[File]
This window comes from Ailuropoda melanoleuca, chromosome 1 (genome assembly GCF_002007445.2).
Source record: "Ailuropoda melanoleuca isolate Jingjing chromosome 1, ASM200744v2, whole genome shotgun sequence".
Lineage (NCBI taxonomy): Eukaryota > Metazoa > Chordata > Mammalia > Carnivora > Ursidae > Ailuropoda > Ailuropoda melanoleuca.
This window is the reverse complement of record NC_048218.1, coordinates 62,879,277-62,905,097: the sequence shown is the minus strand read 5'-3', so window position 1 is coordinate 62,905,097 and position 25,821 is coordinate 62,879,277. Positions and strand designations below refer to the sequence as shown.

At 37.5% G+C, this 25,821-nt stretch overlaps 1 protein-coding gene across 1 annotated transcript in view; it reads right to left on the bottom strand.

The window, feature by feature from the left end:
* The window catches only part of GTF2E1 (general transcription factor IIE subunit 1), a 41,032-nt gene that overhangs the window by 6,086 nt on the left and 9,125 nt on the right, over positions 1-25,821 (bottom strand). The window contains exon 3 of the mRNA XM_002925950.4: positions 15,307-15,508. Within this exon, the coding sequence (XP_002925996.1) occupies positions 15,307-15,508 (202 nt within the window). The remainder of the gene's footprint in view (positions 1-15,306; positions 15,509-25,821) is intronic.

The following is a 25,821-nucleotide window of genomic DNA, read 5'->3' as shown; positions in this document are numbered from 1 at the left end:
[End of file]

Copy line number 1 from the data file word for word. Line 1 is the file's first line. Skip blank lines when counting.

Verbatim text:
This window comes from Ailuropoda melanoleuca, chromosome 1 (genome assembly GCF_002007445.2).